Haj Abdo alFawwal by Angélique Sanossian

Friday’s Fool

by Yahya Al-Abdullah on November 13, 2015

Before the conflict in Syria, on any busy street in Aleppo on a Friday morning you would see a long queue in front of one small shop. Everyone in the line, including children, would be carrying a big bowl and would be waiting to take home fool, the traditional breakfast of choice for the people of Aleppo.

Fool is just very slow cooked fava beans flavoured with tahini, garlic and lemon juice but it means so much more to Aleppians than these simple ingredients would suggest. Fool is easy to make but people have always preferred to buy it at the fawwal’s (literally Fool maker) shop. Fava beans are best cooked over a low flame very slowly and most fawwal’s do it overnight until the beans are soft.  The more beans that are cooked at once, the better they taste according to local lore, hence the preference for buying it from a fawwal.

The sauce of tahini, lemon and garlic is added and then once the fool is brought back home, people add olive oil and some spices. Aleppians like to eat fool with a large white onion – as sweet as an apple, as people from the city often say. Alongside, you should have a large cup of sweet tea.

Aleppians take pride in their cuisine and fool has a special place in it. The old city of Aleppo used to have the best Fawwals. In alJdeydeh for example, Haj Abdo alFawwal was the most famous place in town. People came from different cities to taste one of the best fool dishes in the world at his little authentic restaurant. Haj Abdo was always there himself to open his shop every day at dawn and would serve fool until five in the evening. Another famous place for fool was the old bazar (Souq alMdeeneh). There were lots of small fool shops in the Souq. Then fool restaurants started to invade the fancy areas and the newly built shopping malls in the city. Aleppo’s new neighborhoods started having Western looking restaurants that serve fool and other traditional dishes. The fool restaurants were busy most of the time.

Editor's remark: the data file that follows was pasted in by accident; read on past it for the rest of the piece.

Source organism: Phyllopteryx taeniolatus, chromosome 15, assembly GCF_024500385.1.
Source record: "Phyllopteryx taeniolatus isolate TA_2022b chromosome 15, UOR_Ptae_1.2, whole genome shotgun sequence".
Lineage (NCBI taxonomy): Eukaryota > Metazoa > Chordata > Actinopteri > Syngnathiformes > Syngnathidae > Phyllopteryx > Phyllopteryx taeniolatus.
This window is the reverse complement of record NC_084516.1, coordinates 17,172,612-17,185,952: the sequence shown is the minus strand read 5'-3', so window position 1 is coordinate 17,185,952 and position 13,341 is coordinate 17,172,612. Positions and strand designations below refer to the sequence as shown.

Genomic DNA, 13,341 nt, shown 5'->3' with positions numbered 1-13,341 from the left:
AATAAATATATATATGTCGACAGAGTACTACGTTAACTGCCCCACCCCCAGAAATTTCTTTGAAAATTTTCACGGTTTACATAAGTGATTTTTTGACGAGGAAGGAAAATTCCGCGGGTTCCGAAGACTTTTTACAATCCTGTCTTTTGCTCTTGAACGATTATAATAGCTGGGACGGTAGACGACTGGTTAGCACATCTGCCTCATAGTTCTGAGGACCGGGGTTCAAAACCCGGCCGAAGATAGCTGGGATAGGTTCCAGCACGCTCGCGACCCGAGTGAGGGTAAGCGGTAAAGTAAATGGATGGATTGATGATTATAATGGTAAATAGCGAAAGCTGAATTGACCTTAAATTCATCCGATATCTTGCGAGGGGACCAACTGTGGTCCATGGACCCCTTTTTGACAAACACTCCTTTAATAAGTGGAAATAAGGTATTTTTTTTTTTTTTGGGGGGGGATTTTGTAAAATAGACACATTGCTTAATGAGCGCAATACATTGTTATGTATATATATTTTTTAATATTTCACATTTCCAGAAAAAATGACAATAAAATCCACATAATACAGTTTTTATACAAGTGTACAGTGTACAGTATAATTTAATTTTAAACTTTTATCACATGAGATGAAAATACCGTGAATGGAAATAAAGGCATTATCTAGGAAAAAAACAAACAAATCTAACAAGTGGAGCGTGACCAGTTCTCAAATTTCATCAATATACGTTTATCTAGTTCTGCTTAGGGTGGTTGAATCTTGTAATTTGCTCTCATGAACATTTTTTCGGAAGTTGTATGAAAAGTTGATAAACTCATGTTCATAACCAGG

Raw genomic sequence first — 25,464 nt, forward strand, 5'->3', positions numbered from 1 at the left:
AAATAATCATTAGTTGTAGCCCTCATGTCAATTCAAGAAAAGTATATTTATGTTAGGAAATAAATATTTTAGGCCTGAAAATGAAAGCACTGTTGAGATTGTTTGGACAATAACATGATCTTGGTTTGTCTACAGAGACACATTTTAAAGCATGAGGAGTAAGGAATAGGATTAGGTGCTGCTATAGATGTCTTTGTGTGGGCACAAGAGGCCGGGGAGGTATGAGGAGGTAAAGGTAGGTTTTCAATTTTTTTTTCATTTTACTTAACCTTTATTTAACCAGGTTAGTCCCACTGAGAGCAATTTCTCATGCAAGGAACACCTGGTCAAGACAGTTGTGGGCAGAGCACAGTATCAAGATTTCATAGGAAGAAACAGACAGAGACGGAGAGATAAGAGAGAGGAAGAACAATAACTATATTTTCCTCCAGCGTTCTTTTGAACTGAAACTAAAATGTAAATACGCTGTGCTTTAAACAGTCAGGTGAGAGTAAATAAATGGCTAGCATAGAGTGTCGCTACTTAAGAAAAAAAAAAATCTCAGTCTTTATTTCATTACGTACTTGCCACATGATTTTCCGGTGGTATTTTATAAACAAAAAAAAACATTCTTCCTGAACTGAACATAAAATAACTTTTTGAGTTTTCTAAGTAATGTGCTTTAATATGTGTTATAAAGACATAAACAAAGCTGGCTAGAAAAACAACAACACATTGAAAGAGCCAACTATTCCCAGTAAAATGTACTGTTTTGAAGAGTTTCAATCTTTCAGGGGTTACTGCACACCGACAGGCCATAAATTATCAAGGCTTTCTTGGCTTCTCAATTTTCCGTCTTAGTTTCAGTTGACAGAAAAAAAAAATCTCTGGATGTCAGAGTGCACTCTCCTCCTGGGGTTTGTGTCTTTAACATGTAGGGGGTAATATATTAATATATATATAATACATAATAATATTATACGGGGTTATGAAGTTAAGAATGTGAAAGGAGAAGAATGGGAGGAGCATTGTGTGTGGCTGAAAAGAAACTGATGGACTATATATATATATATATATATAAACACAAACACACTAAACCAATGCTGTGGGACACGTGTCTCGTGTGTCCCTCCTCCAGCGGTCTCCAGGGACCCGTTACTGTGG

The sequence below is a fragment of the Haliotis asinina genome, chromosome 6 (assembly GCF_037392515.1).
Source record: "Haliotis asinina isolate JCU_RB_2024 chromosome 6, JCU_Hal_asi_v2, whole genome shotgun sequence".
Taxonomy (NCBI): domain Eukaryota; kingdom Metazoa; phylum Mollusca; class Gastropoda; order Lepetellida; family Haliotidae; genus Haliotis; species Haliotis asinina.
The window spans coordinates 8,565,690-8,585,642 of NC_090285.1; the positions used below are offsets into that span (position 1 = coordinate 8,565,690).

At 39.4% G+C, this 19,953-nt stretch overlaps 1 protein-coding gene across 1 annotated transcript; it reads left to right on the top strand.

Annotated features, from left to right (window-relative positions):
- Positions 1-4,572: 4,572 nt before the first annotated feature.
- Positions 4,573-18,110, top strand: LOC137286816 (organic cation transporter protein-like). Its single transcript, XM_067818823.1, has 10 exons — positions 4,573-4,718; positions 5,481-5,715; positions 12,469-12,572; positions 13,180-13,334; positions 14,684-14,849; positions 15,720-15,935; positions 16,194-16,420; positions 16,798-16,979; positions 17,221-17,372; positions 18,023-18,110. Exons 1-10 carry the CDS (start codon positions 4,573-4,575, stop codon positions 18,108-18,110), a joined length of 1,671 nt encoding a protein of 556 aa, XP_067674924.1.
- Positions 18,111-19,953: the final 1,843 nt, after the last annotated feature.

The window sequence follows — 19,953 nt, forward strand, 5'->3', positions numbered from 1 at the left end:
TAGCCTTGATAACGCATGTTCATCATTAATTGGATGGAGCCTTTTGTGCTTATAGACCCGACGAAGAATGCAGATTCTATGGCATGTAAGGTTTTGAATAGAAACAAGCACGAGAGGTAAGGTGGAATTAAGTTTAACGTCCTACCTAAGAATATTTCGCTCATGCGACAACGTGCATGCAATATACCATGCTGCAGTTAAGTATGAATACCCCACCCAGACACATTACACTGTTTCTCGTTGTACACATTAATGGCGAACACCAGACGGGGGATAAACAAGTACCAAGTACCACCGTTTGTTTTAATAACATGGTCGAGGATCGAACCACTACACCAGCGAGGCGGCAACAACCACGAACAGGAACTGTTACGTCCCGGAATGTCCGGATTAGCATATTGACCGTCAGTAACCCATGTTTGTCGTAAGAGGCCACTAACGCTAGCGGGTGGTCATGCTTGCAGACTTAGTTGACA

When Aleppians started leaving the city, most of them headed to Turkey and they took their cuisine with them. Fool and falafel restaurants started appearing everywhere in cities like Gaziantep, Antakya, Adana, Mardin, Konya, and even Istanbul. Aleppians could not bear the idea of not having fool and Turks found it really convenient, cheap and above all very delicious.

Yahya Al-AbdullahFriday’s Fool

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